SGLT-2i, GLP-1 agonists tied to better survival in T2D
SGLT-2* inhibitors and GLP-1** agonists were associated with better survival compared with DPP-4*** inhibitors or control (placebo or no treatment) in patients with type 2 diabetes (T2D) who were inadequately controlled on metformin, according to a large network meta-analysis of 236 randomized trials.
“International guidelines recommend escalation to either SGLT-2 inhibitors or incretin-based treatments in people with T2D not achieving target glycaemic control with metformin,” the researchers stated. [Am Fam Physician 2017;95:40-43; https://www.nice.org.uk/guidance/ng28]
Noting that a lack of comparative clinical and cost-effectiveness among the three glucose-lowering drug classes may lead to uncertainty regarding the optimal treatment pathway, the researchers continued, “When no head-to-head trial exists, network meta-analysis can be used to estimate the effect.”
“Of the three classes tested, SGLT-2 inhibition may be preferred over the incretin-based therapies based on their association with lower mortality and their favourable adverse event [AE] profile,” they added.
The network meta-analysis included 176,310 patients with T2D in 236 trials which compared either SGLT-2 inhibitors, GLP-1 agonists, or DPP-4 inhibitors with each other or with control (comprising either a placebo or no treatment). [JAMA 2018;319:1580-1591]
Participants who received SGLT-2 inhibitors or GLP-1 agonists had a significantly lower risk of all-cause mortality compared with DPP-4 inhibitors (HRs, 0.78 and 0.86 for SGLT-2 inhibitors and GLP-1 agonists, respectively), as well as compared with control (HRs, 0.80 and 0.88, respectively).
Similarly, both SGLT-2 inhibitors and GLP-1 agonists were associated with significantly reduced risk of cardiovascular (CV) mortality compared with DPP-4 inhibitors (HRs, 0.79 and 0.85 for SGLT-2 inhibitors and GLP-1 agonists, respectively) and control (HRs, 0.79 and 0.85, respectively).
“SGLT-2 inhibitors and GLP-1 agonists ... [were associated with] reduced all-cause and CV mortality, with no difference between the two,” according to an accompanying multimedia.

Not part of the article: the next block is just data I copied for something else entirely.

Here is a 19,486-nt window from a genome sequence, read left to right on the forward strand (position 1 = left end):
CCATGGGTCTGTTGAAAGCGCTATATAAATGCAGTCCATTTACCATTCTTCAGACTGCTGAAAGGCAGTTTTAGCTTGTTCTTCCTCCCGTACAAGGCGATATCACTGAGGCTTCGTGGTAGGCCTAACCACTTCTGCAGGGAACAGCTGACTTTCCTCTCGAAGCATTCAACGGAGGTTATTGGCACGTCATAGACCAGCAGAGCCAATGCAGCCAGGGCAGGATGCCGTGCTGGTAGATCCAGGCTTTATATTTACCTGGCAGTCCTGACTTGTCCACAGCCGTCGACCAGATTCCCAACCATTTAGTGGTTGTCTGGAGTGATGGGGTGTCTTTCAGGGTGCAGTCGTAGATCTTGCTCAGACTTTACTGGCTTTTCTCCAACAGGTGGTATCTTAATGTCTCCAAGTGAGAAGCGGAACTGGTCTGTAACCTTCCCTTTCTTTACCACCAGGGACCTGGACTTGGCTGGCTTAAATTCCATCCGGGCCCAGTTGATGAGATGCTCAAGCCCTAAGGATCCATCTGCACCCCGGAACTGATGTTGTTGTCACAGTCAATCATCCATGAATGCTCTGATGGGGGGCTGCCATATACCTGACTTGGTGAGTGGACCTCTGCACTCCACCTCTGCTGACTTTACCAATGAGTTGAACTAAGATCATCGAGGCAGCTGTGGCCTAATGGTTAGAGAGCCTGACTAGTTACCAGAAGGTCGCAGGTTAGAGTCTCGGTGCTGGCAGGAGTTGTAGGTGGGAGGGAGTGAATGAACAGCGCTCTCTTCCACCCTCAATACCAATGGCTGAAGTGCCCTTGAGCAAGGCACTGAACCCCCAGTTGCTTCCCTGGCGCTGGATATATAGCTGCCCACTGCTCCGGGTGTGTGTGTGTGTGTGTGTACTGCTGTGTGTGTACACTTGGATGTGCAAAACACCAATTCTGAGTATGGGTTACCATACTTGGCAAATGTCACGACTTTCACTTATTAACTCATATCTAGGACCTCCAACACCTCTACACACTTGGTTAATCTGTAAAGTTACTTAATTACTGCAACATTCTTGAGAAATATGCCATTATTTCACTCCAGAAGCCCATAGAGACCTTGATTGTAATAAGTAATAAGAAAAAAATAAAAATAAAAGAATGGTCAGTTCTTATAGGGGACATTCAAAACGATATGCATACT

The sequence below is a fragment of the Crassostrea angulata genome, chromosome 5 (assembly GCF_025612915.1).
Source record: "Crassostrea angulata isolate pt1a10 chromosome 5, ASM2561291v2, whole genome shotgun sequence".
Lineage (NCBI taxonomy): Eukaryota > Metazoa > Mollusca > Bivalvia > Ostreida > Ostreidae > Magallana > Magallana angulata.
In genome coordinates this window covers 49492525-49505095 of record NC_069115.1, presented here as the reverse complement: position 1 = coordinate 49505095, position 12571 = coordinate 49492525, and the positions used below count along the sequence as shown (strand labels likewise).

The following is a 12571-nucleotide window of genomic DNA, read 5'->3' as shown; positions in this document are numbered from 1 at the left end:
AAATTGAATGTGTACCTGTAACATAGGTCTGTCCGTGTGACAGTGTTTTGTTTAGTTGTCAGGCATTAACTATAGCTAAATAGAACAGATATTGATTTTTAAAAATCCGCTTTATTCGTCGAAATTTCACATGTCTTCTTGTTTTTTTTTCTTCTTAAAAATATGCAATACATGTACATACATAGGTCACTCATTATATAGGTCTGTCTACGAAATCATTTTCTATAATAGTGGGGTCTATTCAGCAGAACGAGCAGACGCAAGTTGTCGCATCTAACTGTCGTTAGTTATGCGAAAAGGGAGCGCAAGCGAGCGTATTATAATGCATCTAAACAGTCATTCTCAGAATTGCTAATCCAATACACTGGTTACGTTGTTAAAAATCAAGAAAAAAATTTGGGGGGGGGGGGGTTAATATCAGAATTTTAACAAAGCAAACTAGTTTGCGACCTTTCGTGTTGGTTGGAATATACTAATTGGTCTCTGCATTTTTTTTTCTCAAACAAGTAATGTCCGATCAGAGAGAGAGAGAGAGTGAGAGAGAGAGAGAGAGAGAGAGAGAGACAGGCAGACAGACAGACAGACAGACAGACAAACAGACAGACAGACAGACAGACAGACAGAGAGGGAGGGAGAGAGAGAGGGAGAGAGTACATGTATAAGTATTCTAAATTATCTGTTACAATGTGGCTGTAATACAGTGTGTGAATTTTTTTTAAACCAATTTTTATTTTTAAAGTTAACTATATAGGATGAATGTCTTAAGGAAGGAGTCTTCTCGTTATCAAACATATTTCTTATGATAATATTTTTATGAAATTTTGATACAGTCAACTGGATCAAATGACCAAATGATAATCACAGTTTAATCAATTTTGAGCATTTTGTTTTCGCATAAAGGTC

Furthermore, SGLT-2 inhibitors were associated with additional CV benefits of significantly lower rates of heart failure (HR, 0.62, 95 percent Crl, 0.54–0.72) and myocardial infarction (HR, 0.86, 95 percent Crl, 0.77–0.97) compared with control.
No significant differences were observed between DPP-4 inhibitors and control in terms of the rates of all-cause mortality (HR, 1.02) and CV mortality (HR, 1.00).
With regard to safety, risk of AEs leading to study withdrawal was greater in participants treated with GLP-1 agonists compared with SGLT-2 inhibitors (HR, 1.80) and with DPP-4 inhibitors (HRs, 1.93). The majority of the AEs reported in the GLP-1 agonist group were related to the gastrointestinal tract. On the other hand, SGLT-2 inhibitors were linked with a higher risk of genital infections based on safety data from CV outcome trials; while DPP-4 inhibitors were associated with a greater risk of acute pancreatitis.
“Careful treatment selection may be necessary to minimize these outcomes in at-risk patients,” advised the researchers.
Limits of meta-analysis as an estimate
“To date, no randomized clinical trials with mortality or CV outcomes have directly compared the efficacy of these three classes,” they wrote. Therefore, the current findings have to be interpreted within the limitations of the meta-analysis.
One of the limitations was that clinical efficacy and safety was analysed by drug class instead of by individual drug type. “Although this substantially increases power to detect treatment effects, there is a key assumption that within-class treatments are interchangeable,” according to the researchers.
In addition, the availability and quality of data included in the analysis were variable. Also, patient characteristics which may influence the relative efficacy of the treatments were assumed to be similar among the various treatment groups.
“It will be important to test these three classes against and in addition to metformin monotherapy for CV outcomes to better determine treatment algorithms,” the researchers added.